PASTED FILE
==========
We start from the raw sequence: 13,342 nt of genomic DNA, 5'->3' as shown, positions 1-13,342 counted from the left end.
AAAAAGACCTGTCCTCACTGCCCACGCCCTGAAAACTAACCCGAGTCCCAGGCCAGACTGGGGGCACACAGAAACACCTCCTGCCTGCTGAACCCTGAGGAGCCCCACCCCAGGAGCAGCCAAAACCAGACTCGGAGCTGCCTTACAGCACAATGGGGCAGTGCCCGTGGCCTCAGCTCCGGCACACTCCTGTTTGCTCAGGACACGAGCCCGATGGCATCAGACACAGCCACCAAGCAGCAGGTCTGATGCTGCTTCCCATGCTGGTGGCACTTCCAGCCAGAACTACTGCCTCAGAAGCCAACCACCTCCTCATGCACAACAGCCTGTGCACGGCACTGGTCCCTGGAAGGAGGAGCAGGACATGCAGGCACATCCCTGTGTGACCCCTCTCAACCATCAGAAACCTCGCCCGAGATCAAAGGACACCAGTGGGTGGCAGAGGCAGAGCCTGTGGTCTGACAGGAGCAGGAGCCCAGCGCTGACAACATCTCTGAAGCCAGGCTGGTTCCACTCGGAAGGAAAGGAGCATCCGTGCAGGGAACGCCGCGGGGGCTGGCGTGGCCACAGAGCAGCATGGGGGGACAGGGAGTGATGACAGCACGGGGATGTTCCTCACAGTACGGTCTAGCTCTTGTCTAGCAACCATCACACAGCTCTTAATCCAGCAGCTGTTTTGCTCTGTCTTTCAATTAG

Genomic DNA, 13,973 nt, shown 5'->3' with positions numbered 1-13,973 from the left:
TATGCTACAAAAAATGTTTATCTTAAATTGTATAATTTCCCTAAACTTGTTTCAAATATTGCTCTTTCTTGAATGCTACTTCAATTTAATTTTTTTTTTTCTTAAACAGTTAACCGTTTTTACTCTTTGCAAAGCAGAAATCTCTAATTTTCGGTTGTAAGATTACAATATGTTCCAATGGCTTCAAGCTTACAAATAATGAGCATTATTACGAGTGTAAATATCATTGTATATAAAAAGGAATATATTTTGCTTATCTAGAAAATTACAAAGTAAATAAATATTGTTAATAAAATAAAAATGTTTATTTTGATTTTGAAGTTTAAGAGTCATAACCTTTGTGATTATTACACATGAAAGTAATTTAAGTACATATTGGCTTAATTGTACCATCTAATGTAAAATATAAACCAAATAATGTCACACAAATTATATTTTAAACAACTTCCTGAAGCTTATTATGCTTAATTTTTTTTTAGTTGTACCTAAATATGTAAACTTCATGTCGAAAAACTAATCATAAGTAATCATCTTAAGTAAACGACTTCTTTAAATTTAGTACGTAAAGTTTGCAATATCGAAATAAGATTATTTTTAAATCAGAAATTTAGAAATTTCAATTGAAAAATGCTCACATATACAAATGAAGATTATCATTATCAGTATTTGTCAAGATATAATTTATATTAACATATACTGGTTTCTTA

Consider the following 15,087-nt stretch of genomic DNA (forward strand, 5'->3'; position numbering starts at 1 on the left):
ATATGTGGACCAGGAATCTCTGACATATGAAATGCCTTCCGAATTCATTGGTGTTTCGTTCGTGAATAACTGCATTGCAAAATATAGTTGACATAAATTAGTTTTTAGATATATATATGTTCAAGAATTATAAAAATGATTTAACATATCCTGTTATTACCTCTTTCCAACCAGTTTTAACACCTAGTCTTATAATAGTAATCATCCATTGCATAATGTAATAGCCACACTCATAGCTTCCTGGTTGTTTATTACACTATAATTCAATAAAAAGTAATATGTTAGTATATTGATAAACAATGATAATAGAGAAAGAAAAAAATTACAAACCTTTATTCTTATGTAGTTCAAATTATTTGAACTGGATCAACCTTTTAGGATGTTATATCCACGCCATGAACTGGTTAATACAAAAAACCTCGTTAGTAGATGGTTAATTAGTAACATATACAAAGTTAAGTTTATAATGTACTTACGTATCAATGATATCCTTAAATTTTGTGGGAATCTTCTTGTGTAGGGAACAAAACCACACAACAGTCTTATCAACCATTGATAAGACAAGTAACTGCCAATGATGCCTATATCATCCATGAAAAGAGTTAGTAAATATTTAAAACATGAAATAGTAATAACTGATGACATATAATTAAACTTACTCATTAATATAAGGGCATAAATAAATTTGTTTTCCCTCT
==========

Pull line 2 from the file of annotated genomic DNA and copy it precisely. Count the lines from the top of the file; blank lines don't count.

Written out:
AAAAAGACCTGTCCTCACTGCCCACGCCCTGAAAACTAACCCGAGTCCCAGGCCAGACTGGGGGCACACAGAAACACCTCCTGCCTGCTGAACCCTGAGGAGCCCCACCCCAGGAGCAGCCAAAACCAGACTCGGAGCTGCCTTACAGCACAATGGGGCAGTGCCCGTGGCCTCAGCTCCGGCACACTCCTGTTTGCTCAGGACACGAGCCCGATGGCATCAGACACAGCCACCAAGCAGCAGGTCTGATGCTGCTTCCCATGCTGGTGGCACTTCCAGCCAGAACTACTGCCTCAGAAGCCAACCACCTCCTCATGCACAACAGCCTGTGCACGGCACTGGTCCCTGGAAGGAGGAGCAGGACATGCAGGCACATCCCTGTGTGACCCCTCTCAACCATCAGAAACCTCGCCCGAGATCAAAGGACACCAGTGGGTGGCAGAGGCAGAGCCTGTGGTCTGACAGGAGCAGGAGCCCAGCGCTGACAACATCTCTGAAGCCAGGCTGGTTCCACTCGGAAGGAAAGGAGCATCCGTGCAGGGAACGCCGCGGGGGCTGGCGTGGCCACAGAGCAGCATGGGGGGACAGGGAGTGATGACAGCACGGGGATGTTCCTCACAGTACGGTCTAGCTCTTGTCTAGCAACCATCACACAGCTCTTAATCCAGCAGCTGTTTTGCTCTGTCTTTCAATTAG